1. Down payment balance. Let’s say you’re purchasing a $400,000 property with an FHA loan that has a minimum 3.5% down payment. This would come to $14,000, but the buyer may choose to only use $10,000 of that as the down payment when signing the contract. The remaining $4,000 will be rolled into the closing costs.
2. Appraisal fee. Once the buyer has financing to secure the purchase, the bank will hire an appraiser to assess the property’s value.
3. Home inspection. This isn’t mandatory, but it’s recommended to hire a certified inspector or engineer to look at home systems.
4. Home insurance. Most banks require that you buy at least one year of home insurance up front or before closing.
5. Lender fees. These are what the bank charges the buyer directly.
6. Attorney fees. Whenever a buyer uses financing, they typically pay two attorneys throughout the transaction. One is working for you and one works for the bank. Both fees are passed to you.
It’s recommended to hire a certified inspector
or engineer to look at home systems.
7. Title search and title insurance. A search is done on the property to see if there are liens or gaps in title transfers from previous owners. The buyer will also secure a title policy to guard against any claims after the transaction.
8. Mortgage tax. This is calculated based on the amount of money borrowed from the bank.
9. Mortgage insurance premium. Depending on the type of loan selected and if you’re putting down less than 20%, the bank may require you to pay one to two months’ worth of mortgage insurance premiums.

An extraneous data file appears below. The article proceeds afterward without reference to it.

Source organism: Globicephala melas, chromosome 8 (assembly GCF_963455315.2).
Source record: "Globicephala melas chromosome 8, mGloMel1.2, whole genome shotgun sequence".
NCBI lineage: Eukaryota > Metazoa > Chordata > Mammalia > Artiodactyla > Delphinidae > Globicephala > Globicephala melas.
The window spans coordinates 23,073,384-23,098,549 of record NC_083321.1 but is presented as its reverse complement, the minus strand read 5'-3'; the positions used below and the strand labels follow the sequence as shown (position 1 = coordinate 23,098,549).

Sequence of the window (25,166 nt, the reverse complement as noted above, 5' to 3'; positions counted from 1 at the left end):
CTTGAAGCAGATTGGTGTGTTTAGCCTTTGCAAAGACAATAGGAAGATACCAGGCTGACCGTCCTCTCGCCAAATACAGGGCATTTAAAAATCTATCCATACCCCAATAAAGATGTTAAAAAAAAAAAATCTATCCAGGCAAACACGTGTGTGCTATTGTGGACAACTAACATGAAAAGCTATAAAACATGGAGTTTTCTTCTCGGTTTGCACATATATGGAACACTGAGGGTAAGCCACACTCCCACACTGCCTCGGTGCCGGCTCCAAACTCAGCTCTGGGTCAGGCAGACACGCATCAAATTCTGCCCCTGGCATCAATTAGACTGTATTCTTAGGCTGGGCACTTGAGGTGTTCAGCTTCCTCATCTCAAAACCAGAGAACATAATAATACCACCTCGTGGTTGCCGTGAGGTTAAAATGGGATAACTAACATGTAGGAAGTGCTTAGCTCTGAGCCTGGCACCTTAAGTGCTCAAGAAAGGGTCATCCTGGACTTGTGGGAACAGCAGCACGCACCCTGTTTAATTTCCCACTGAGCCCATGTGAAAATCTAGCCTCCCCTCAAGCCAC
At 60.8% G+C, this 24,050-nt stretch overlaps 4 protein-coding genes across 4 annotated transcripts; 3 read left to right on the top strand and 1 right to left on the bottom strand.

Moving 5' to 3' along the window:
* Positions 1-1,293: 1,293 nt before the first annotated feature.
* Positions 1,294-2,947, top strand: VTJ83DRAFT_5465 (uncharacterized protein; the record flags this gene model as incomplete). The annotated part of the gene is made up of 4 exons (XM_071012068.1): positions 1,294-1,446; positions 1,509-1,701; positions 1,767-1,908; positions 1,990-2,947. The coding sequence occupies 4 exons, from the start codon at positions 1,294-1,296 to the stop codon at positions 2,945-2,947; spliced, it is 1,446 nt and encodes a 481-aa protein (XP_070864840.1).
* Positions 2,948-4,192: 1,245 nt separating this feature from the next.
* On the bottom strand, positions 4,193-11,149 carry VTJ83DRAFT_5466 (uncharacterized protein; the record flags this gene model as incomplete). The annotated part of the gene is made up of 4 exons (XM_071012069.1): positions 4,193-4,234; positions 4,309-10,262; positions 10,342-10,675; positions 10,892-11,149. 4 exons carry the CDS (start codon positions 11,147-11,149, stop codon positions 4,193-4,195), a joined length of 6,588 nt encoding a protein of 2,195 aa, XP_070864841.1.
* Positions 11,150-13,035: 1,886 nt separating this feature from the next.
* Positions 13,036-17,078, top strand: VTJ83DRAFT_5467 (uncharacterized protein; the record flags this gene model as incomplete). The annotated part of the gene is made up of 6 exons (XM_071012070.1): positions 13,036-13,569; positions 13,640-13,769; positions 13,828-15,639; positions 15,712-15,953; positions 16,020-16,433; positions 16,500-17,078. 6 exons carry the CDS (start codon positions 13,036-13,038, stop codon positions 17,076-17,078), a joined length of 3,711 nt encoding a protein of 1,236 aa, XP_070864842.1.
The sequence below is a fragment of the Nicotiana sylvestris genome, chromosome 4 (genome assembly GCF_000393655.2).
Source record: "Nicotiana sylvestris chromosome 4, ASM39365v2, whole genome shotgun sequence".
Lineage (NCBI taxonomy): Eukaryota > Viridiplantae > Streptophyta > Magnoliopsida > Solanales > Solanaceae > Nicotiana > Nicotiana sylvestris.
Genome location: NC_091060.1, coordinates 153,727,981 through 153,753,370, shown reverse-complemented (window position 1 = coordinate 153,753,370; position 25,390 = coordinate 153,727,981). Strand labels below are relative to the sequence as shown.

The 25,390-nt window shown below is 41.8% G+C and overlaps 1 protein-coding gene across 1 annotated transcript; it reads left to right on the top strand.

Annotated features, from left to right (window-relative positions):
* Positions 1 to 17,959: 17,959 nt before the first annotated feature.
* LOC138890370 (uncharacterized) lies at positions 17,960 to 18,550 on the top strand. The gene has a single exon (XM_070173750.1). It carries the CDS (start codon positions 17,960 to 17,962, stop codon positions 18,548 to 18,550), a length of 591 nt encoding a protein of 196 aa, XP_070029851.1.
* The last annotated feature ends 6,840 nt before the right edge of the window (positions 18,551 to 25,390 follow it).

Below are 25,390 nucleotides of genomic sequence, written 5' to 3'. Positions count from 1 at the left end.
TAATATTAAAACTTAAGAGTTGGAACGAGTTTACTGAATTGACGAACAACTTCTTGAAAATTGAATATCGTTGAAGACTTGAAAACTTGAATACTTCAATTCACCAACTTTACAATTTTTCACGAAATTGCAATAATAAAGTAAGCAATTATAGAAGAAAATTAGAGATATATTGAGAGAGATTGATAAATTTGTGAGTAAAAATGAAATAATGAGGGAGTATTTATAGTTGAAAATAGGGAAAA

10. Escrow fees. At the time of closing, the bank will create an escrow account to pay taxes and insurance on your behalf.
11. Deed and recording fees. These are associated with recording you as the new owner of the property and the mortgage.
12. Survey. This is done to record the boundaries of the land you’re purchasing, as well as where the building is included on the property.
If you’d like to talk about your real estate needs, have any questions, or would like further information, feel free to give me a call or an email. I look forward to speaking with you.
Home sellers often ask me, “David, what are the kinds of home improvement I can do that are going to increase value and boost resale price?” Renovation can be a great investment, whether you’re considering selling your property in the near future or you simply want to renovate for your own comfort (with an eye on recouping costs in the future). Let me share with you the top six home improvements that will boost the resale price and increase home value:
1. Minor kitchen renovations. Simple projects such as changing hardware or refacing your cabinets can go a long way. Upgrading laminate countertops to a different material, such as quartz or granite, will increase value tremendously.
2. Bathroom upgrades or additions. Renovating your bathrooms can add a lot of value, and the process is becoming less and less expensive due to the availability of affordable, quality materials on the market. Even simple tasks, such as changing out old tiles, upgrading to a modern vanity, or replacing a faucet will add value.